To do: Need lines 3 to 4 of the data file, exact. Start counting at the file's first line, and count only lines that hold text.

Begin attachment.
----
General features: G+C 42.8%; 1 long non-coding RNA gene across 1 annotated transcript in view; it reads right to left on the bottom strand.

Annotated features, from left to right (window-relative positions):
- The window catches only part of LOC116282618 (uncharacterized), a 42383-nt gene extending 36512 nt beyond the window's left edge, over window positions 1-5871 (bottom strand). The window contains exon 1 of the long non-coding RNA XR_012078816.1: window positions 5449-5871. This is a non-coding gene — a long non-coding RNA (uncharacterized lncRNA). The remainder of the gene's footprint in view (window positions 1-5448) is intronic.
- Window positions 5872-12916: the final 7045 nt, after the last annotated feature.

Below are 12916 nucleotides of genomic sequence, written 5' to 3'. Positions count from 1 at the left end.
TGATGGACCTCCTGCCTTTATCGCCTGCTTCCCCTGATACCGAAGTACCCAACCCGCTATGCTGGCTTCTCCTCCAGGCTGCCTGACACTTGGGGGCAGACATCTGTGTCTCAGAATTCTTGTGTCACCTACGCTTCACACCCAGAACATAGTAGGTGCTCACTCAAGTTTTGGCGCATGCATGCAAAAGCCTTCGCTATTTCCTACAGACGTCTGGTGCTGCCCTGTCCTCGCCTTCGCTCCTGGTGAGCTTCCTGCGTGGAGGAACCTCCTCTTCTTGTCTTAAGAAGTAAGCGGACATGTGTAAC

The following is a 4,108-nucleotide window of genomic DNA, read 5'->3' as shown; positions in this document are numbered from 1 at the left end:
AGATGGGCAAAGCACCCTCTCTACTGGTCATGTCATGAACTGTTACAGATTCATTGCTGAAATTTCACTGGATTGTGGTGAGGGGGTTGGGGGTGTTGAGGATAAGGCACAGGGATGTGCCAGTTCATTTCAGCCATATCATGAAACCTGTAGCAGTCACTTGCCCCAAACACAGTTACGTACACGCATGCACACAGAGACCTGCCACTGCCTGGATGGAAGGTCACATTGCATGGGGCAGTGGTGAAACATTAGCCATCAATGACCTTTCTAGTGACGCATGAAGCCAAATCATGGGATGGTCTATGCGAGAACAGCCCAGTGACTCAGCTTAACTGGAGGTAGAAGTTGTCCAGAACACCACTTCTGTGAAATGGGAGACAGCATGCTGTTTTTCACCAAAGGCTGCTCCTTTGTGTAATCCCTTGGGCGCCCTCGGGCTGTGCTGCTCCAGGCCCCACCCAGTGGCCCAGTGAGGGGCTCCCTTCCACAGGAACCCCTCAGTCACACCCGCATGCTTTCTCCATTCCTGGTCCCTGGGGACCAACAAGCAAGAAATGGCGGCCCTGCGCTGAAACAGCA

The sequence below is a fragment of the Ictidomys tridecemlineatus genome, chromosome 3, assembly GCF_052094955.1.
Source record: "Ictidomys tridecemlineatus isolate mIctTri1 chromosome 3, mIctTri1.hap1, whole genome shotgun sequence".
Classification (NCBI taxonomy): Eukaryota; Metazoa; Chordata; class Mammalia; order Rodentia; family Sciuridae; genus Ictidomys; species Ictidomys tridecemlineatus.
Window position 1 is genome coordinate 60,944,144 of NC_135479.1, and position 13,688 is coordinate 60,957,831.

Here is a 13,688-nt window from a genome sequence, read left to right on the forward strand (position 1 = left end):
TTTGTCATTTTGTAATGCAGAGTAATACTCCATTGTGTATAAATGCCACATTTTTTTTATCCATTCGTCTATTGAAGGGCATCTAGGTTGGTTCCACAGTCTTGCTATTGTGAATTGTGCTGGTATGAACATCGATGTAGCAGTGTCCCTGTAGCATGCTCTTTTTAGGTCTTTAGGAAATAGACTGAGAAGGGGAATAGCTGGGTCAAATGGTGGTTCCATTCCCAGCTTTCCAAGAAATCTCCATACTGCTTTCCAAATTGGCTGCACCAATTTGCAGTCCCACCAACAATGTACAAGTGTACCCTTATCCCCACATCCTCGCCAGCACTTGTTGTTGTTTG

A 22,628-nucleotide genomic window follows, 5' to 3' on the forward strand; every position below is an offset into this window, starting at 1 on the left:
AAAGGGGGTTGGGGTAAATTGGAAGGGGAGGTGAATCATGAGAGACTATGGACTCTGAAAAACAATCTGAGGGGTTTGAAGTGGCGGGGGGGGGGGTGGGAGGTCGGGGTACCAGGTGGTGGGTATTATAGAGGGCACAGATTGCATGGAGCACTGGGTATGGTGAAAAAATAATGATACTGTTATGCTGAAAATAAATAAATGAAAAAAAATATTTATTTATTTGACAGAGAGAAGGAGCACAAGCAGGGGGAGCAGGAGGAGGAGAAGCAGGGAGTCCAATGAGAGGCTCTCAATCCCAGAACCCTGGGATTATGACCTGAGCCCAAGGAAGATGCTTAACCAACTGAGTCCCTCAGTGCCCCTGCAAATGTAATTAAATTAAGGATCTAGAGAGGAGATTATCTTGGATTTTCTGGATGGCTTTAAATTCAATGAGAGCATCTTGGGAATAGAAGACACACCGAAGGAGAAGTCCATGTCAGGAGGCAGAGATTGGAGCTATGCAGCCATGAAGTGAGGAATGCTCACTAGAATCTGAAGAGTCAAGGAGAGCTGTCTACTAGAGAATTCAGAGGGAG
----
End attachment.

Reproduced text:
- The window catches only part of LOC116282618 (uncharacterized), a 42383-nt gene extending 36512 nt beyond the window's left edge, over window positions 1-5871 (bottom strand). The window contains exon 1 of the long non-coding RNA XR_012078816.1: window positions 5449-5871. This is a non-coding gene — a long non-coding RNA (uncharacterized lncRNA). The remainder of the gene's footprint in view (window positions 1-5448) is intronic.
- Window positions 5872-12916: the final 7045 nt, after the last annotated feature.